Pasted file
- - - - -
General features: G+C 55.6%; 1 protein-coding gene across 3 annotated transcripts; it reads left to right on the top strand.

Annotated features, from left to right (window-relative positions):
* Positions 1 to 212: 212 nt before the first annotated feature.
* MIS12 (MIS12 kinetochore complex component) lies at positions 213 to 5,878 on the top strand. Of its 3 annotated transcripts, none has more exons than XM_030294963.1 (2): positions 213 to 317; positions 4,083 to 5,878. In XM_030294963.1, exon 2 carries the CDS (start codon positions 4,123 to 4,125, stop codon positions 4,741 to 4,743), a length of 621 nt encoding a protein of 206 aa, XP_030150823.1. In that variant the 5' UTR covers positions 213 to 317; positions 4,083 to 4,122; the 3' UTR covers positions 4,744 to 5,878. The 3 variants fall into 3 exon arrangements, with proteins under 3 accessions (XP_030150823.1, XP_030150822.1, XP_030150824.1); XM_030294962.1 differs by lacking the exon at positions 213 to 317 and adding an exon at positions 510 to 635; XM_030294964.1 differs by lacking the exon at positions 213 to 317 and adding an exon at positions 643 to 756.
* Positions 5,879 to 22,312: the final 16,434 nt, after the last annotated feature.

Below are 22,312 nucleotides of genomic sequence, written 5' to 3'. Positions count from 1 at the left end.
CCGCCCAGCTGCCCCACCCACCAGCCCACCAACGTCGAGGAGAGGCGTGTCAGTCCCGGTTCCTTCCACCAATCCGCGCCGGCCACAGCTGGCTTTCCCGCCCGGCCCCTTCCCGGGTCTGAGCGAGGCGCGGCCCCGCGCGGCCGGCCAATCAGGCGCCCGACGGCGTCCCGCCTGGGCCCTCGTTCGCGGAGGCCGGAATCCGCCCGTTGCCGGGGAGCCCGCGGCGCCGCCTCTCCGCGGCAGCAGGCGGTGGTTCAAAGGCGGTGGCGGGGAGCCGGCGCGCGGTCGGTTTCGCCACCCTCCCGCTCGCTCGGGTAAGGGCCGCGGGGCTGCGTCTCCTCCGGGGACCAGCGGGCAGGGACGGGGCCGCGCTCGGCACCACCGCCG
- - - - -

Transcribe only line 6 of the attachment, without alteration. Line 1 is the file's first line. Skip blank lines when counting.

Below are 22,312 nucleotides of genomic sequence, written 5' to 3'. Positions count from 1 at the left end.